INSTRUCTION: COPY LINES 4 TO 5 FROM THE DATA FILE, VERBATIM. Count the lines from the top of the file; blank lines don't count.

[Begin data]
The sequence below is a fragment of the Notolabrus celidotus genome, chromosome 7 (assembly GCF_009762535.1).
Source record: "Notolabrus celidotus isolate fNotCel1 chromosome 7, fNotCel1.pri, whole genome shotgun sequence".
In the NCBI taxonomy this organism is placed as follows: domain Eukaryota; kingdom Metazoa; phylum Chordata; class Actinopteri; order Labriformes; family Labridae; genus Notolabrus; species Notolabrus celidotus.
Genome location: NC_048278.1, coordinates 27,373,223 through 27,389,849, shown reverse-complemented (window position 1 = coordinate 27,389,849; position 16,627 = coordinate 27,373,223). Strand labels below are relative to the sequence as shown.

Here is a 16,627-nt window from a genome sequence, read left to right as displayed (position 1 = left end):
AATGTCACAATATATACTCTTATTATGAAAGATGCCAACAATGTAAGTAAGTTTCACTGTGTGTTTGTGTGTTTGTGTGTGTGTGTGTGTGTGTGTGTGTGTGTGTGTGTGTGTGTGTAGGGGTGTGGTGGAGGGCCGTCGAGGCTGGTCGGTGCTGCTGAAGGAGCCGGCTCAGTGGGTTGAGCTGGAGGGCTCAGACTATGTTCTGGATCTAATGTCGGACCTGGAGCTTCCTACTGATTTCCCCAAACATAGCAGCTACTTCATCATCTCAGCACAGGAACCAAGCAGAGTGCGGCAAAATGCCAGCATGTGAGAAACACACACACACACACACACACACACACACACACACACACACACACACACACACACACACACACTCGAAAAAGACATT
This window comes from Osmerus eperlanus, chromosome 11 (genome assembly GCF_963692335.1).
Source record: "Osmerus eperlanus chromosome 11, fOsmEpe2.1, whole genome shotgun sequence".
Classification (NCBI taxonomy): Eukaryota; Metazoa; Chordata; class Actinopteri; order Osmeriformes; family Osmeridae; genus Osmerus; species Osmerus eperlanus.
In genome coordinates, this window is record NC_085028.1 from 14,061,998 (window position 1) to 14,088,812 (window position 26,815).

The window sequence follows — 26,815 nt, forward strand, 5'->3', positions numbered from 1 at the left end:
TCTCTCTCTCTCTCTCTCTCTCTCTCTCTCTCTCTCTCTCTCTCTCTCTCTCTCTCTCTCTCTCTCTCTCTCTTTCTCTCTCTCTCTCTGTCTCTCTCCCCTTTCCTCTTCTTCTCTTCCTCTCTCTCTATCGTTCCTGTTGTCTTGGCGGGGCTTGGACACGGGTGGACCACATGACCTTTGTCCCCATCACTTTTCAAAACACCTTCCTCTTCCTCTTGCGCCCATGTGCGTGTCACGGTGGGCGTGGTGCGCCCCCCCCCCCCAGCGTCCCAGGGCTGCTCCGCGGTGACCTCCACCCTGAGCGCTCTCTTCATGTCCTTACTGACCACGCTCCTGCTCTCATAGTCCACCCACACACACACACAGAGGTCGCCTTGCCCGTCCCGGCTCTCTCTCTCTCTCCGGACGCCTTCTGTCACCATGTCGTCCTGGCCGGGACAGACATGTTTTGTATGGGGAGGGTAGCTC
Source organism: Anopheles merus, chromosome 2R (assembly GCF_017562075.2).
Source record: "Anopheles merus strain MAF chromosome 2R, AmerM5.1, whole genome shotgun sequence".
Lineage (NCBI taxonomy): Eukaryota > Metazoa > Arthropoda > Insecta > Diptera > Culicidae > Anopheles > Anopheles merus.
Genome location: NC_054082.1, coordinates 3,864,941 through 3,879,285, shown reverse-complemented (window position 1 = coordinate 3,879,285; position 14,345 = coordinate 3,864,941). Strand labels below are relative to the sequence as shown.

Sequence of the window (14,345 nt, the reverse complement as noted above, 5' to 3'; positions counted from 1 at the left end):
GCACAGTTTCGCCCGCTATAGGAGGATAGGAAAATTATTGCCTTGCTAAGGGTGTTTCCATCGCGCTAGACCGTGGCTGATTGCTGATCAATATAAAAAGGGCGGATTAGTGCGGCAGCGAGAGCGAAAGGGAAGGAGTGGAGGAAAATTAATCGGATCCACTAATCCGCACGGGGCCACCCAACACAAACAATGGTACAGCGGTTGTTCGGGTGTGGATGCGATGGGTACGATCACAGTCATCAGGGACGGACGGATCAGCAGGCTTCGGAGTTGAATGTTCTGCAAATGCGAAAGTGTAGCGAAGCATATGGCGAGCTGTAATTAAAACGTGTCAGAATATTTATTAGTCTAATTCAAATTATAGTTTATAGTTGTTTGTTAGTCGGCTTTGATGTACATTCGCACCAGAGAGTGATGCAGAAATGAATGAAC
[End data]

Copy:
Genome location: NC_048278.1, coordinates 27,373,223 through 27,389,849, shown reverse-complemented (window position 1 = coordinate 27,389,849; position 16,627 = coordinate 27,373,223). Strand labels below are relative to the sequence as shown.

Here is a 16,627-nt window from a genome sequence, read left to right as displayed (position 1 = left end):